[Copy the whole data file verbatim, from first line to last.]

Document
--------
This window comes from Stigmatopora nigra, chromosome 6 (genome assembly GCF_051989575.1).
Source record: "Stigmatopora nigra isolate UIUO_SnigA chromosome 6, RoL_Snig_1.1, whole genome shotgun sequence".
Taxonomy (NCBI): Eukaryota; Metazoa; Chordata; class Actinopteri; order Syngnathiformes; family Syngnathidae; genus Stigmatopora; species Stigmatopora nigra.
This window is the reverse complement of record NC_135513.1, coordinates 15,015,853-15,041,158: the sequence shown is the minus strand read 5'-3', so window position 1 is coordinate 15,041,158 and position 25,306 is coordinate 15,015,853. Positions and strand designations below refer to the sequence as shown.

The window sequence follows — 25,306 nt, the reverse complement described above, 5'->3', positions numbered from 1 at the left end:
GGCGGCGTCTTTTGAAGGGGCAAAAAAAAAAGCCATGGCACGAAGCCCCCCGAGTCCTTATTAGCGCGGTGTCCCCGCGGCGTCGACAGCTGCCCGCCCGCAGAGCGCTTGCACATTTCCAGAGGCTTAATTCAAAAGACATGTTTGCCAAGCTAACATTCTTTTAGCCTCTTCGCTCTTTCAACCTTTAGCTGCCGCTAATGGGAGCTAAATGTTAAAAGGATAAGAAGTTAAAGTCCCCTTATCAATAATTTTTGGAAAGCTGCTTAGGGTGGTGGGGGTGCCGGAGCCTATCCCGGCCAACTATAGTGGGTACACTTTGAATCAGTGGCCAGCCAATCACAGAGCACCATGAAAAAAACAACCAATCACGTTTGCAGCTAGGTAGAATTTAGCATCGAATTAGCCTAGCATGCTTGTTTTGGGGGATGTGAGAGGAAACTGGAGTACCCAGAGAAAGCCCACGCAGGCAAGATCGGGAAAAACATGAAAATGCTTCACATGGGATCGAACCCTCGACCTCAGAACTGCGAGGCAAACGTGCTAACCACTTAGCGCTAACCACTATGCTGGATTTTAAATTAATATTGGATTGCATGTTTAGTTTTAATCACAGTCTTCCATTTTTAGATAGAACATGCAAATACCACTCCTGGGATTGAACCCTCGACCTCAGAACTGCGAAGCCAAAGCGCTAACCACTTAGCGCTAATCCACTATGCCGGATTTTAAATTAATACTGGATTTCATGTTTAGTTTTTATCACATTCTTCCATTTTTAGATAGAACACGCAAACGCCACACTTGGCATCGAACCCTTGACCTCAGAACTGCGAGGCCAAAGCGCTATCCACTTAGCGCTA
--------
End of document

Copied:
This window comes from Stigmatopora nigra, chromosome 6 (genome assembly GCF_051989575.1).
Source record: "Stigmatopora nigra isolate UIUO_SnigA chromosome 6, RoL_Snig_1.1, whole genome shotgun sequence".
Taxonomy (NCBI): Eukaryota; Metazoa; Chordata; class Actinopteri; order Syngnathiformes; family Syngnathidae; genus Stigmatopora; species Stigmatopora nigra.
This window is the reverse complement of record NC_135513.1, coordinates 15,015,853-15,041,158: the sequence shown is the minus strand read 5'-3', so window position 1 is coordinate 15,041,158 and position 25,306 is coordinate 15,015,853. Positions and strand designations below refer to the sequence as shown.

The window sequence follows — 25,306 nt, the reverse complement described above, 5'->3', positions numbered from 1 at the left end:
GGCGGCGTCTTTTGAAGGGGCAAAAAAAAAAGCCATGGCACGAAGCCCCCCGAGTCCTTATTAGCGCGGTGTCCCCGCGGCGTCGACAGCTGCCCGCCCGCAGAGCGCTTGCACATTTCCAGAGGCTTAATTCAAAAGACATGTTTGCCAAGCTAACATTCTTTTAGCCTCTTCGCTCTTTCAACCTTTAGCTGCCGCTAATGGGAGCTAAATGTTAAAAGGATAAGAAGTTAAAGTCCCCTTATCAATAATTTTTGGAAAGCTGCTTAGGGTGGTGGGGGTGCCGGAGCCTATCCCGGCCAACTATAGTGGGTACACTTTGAATCAGTGGCCAGCCAATCACAGAGCACCATGAAAAAAACAACCAATCACGTTTGCAGCTAGGTAGAATTTAGCATCGAATTAGCCTAGCATGCTTGTTTTGGGGGATGTGAGAGGAAACTGGAGTACCCAGAGAAAGCCCACGCAGGCAAGATCGGGAAAAACATGAAAATGCTTCACATGGGATCGAACCCTCGACCTCAGAACTGCGAGGCAAACGTGCTAACCACTTAGCGCTAACCACTATGCTGGATTTTAAATTAATATTGGATTGCATGTTTAGTTTTAATCACAGTCTTCCATTTTTAGATAGAACATGCAAATACCACTCCTGGGATTGAACCCTCGACCTCAGAACTGCGAAGCCAAAGCGCTAACCACTTAGCGCTAATCCACTATGCCGGATTTTAAATTAATACTGGATTTCATGTTTAGTTTTTATCACATTCTTCCATTTTTAGATAGAACACGCAAACGCCACACTTGGCATCGAACCCTTGACCTCAGAACTGCGAGGCCAAAGCGCTATCCACTTAGCGCTA